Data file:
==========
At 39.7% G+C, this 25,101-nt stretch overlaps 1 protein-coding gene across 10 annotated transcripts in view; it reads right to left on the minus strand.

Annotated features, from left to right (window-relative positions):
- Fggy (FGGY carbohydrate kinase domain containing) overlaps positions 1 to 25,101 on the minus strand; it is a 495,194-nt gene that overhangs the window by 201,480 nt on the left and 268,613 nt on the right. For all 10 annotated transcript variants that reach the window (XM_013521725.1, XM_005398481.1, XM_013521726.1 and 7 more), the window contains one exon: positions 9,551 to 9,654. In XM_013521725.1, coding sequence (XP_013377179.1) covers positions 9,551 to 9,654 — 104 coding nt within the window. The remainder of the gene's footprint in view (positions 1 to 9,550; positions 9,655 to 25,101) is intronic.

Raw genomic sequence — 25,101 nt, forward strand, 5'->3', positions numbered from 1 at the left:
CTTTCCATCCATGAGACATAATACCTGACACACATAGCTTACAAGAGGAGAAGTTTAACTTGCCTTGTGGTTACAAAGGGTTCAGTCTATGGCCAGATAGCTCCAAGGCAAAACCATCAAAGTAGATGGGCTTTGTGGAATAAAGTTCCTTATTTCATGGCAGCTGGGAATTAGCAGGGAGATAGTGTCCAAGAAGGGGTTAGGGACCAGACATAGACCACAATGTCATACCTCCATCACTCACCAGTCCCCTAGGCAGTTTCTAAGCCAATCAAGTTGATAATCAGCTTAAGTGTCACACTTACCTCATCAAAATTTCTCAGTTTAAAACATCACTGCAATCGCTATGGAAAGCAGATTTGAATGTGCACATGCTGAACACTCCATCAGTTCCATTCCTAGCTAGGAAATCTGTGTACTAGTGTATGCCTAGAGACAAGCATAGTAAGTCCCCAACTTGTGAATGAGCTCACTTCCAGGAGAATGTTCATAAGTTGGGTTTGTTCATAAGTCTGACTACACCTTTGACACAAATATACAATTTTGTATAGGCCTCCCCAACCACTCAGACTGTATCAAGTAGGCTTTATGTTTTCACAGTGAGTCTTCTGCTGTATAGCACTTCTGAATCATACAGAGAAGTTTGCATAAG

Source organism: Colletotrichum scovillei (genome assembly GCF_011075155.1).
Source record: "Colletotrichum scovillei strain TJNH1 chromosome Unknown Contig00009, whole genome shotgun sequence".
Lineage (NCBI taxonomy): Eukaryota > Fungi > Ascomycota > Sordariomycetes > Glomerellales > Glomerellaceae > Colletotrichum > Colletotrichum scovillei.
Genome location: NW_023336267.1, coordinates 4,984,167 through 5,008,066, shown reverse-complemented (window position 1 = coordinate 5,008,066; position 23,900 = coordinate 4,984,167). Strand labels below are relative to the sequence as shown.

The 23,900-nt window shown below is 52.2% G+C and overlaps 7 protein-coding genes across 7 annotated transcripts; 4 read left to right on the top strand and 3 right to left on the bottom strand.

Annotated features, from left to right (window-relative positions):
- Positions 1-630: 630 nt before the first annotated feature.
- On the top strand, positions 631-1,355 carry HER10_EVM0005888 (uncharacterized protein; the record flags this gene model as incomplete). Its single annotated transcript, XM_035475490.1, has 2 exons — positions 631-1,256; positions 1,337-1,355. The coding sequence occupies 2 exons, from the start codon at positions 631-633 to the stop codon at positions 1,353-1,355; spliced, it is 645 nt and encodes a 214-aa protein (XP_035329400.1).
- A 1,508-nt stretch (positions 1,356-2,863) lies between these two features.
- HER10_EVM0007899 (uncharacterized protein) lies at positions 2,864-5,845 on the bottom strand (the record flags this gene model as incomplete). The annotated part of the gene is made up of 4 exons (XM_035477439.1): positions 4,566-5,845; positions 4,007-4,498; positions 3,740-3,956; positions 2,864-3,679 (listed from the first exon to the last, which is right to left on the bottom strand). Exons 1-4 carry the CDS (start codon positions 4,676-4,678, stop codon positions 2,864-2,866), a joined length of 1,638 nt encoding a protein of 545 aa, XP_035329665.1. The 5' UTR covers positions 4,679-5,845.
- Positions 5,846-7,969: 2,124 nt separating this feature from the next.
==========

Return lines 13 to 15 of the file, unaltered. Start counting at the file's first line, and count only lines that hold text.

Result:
- On the top strand, positions 631-1,355 carry HER10_EVM0005888 (uncharacterized protein; the record flags this gene model as incomplete). Its single annotated transcript, XM_035475490.1, has 2 exons — positions 631-1,256; positions 1,337-1,355. The coding sequence occupies 2 exons, from the start codon at positions 631-633 to the stop codon at positions 1,353-1,355; spliced, it is 645 nt and encodes a 214-aa protein (XP_035329400.1).
- A 1,508-nt stretch (positions 1,356-2,863) lies between these two features.
- HER10_EVM0007899 (uncharacterized protein) lies at positions 2,864-5,845 on the bottom strand (the record flags this gene model as incomplete). The annotated part of the gene is made up of 4 exons (XM_035477439.1): positions 4,566-5,845; positions 4,007-4,498; positions 3,740-3,956; positions 2,864-3,679 (listed from the first exon to the last, which is right to left on the bottom strand). Exons 1-4 carry the CDS (start codon positions 4,676-4,678, stop codon positions 2,864-2,866), a joined length of 1,638 nt encoding a protein of 545 aa, XP_035329665.1. The 5' UTR covers positions 4,679-5,845.